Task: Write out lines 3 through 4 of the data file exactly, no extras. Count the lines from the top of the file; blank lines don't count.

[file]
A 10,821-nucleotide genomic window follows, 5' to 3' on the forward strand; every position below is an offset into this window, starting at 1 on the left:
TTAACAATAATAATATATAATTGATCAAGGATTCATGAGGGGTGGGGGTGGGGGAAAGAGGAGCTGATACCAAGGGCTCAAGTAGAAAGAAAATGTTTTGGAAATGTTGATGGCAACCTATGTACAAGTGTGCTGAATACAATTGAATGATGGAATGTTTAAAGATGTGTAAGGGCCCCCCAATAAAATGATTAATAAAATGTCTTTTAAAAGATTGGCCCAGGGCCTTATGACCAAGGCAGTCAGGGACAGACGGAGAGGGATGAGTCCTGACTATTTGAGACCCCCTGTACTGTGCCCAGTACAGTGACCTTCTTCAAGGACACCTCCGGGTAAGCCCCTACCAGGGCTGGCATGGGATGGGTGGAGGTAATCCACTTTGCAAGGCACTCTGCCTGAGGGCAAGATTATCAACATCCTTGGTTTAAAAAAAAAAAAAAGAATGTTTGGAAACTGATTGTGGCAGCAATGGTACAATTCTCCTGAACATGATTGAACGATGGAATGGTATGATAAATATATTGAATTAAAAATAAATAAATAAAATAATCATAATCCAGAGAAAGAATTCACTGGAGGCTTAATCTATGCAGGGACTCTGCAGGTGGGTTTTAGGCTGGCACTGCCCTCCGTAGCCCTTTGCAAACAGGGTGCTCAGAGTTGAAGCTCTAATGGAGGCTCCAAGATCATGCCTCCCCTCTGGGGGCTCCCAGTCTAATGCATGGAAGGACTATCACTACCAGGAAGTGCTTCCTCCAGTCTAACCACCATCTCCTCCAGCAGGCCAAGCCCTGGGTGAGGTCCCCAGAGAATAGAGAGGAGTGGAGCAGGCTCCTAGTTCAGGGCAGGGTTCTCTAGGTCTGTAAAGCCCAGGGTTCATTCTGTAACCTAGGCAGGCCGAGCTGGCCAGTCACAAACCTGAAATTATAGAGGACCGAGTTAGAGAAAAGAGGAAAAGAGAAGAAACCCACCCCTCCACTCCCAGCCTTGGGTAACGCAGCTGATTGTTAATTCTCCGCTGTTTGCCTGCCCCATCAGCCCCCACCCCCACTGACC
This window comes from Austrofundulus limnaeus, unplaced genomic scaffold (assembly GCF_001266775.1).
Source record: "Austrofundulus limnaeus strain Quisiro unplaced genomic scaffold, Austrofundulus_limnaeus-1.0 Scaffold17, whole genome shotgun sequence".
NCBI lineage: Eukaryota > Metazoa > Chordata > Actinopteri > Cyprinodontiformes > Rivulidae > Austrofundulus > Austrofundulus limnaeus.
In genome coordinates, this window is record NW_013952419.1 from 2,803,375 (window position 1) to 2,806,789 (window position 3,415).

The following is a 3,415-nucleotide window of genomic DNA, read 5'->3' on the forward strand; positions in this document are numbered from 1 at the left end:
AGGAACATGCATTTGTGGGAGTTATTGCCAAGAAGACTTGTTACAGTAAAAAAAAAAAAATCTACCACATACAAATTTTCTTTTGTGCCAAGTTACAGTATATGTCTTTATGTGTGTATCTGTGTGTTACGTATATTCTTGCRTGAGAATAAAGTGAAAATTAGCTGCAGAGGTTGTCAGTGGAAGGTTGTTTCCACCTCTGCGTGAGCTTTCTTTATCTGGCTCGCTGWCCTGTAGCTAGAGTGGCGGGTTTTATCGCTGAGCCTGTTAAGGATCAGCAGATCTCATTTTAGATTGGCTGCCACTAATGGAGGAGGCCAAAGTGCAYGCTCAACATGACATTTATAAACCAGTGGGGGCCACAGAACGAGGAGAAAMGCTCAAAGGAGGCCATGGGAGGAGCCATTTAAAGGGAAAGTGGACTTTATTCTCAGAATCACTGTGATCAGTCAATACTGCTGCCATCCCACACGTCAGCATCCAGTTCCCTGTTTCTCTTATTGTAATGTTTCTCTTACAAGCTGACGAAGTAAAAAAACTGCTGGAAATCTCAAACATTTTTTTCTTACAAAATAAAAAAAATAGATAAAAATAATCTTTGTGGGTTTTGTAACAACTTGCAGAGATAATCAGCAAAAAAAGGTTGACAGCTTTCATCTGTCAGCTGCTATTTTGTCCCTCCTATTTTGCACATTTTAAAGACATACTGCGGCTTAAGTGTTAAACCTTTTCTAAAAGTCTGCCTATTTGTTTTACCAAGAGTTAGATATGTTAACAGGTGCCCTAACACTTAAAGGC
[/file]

This window comes from Austrofundulus limnaeus, unplaced genomic scaffold (assembly GCF_001266775.1).
Source record: "Austrofundulus limnaeus strain Quisiro unplaced genomic scaffold, Austrofundulus_limnaeus-1.0 Scaffold17, whole genome shotgun sequence".